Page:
Aim To evaluate the clinical outcomes of very-low-birth-weight infants received non-invasive ventilation at delivery room (DR) and NICU.
Methods This prospective cohort study included infants born before 29 weeks’, and infants born at 29–30 weeks’ who didn’t receive antenatal steroid (ANS) from January-2009 to December 2011. During resuscitation, stabilization and transport infants were ventilated with a T-piece. All received 100 mg/kg surfactant. If respiratory drive was present, infants were extubated to nasal CPAP(NCPAP). The need for MV within the first 3-days, neonatal morbidities, mortality, and duration of hospitalization were assessed.
Results Eighty infants were evaluated. Mean gestational age(GA) and the mean birth weight(BW) of infants were 27.0±2.1 weeks, and 936.5±299.1 g, respectively. ANS was given to 27.5% of the pregnancies. The presence of PPROM and chorioamnionitis were 57.5% and 34%, respectively. Twenty-three (28.7%) infants could not be extubated at the DR, and mean GA and BW were lower than the infants who could extubated. Ten(17.5%) of 57 infants who were on NCPAP initially needed MV during their first 3-days. There wasn’t any case with air leak. The incidence of pulmonary hemorrhage, PDA, NEC, İVH, BPD, ROP and mortality were 6.2%, 26.2%, 20%, 13.8%, 10%, 10% and 38.7%, respectively. The duration of respiratory support was 1–720 hours(median: 29 hours). Mean duration of hospitalization was 34.9±28.4 days.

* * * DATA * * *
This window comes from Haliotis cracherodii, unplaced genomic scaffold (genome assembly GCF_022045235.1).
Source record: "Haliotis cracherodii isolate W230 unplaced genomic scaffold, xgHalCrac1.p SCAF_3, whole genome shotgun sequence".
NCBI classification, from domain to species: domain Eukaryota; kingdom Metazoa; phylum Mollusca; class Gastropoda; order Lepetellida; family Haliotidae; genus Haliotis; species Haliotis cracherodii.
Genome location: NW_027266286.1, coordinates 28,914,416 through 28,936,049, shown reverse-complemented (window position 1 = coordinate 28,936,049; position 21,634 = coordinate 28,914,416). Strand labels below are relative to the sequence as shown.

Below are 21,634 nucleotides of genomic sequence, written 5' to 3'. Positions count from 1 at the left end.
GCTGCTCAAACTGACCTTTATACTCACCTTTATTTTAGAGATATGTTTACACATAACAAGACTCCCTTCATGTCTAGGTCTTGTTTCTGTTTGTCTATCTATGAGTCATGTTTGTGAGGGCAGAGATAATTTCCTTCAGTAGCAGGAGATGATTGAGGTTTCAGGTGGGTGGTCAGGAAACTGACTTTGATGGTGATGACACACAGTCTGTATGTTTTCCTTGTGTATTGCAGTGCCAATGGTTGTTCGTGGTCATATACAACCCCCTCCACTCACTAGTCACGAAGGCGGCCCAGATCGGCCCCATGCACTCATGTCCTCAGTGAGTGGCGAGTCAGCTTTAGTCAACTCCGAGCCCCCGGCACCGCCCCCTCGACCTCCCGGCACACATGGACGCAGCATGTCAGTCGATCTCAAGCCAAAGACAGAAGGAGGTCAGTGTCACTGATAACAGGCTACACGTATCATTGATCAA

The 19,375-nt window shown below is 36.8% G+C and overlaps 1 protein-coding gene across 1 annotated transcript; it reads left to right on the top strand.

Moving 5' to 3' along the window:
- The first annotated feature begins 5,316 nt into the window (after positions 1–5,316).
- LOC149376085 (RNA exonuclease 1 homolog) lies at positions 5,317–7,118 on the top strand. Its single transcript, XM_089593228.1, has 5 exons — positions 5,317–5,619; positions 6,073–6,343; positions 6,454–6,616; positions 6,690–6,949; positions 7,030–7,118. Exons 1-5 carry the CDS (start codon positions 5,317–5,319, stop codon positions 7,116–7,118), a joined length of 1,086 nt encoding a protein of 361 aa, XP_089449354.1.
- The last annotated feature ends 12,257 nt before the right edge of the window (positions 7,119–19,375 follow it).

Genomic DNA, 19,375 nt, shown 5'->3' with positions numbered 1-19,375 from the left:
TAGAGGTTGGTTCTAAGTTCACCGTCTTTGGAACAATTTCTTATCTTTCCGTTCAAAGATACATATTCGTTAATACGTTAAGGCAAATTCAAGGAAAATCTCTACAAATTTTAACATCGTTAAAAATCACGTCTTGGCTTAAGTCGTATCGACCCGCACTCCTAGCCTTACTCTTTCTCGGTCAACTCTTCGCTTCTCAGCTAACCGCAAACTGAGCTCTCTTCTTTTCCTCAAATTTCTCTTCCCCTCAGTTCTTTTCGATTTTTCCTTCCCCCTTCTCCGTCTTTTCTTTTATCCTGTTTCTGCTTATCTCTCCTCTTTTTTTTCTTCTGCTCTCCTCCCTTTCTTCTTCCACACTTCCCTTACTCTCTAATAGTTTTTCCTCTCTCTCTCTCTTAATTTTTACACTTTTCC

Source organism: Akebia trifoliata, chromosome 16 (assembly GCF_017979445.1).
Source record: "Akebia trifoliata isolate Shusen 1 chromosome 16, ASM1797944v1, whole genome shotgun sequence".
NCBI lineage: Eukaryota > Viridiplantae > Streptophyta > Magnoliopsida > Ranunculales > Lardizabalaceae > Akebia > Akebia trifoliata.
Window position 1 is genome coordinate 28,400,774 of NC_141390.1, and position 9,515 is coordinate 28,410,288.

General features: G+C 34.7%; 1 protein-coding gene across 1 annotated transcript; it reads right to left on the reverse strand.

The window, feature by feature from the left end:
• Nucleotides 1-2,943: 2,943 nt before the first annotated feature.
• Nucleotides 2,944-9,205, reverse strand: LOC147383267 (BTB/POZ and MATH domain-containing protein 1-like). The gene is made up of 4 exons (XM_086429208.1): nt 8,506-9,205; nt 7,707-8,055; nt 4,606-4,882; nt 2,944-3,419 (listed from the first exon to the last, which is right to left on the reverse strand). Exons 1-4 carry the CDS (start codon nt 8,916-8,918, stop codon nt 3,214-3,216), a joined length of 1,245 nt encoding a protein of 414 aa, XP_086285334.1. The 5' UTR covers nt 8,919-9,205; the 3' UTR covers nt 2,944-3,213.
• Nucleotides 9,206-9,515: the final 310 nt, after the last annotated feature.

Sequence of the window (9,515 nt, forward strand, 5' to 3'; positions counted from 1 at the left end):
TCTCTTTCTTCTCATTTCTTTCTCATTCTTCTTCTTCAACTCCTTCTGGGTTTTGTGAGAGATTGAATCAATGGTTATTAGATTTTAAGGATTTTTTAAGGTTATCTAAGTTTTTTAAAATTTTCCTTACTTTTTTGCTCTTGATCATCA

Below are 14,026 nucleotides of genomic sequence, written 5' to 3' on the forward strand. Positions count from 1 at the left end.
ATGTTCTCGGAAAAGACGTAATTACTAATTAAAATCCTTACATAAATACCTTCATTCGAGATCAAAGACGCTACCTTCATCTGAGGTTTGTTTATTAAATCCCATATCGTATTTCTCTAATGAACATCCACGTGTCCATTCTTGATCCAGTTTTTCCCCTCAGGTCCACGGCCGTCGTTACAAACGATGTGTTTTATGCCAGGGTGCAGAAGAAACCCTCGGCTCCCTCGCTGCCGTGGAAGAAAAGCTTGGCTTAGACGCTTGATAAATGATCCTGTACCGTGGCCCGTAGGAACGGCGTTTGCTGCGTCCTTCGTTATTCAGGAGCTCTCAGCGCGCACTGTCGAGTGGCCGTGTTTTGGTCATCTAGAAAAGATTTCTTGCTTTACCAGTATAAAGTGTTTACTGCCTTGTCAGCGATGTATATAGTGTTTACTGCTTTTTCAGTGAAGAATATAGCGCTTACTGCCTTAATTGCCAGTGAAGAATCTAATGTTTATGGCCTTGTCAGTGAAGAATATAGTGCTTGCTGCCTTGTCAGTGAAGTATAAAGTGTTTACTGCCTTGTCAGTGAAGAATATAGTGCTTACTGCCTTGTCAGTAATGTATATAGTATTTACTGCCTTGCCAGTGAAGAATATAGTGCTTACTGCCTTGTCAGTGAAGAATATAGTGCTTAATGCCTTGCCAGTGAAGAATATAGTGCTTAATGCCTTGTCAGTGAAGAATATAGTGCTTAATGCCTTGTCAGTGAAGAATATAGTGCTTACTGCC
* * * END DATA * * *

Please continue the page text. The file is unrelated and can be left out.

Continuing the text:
Conclusion Our study demonstrated that NCPAP is an effective non-invasive ventilatory strategy. It didn’t increase the risk of air leak. The incidences of BPD and ROP in our series were lower than reported in ‘NICHD Neonatal Research Network’ data.
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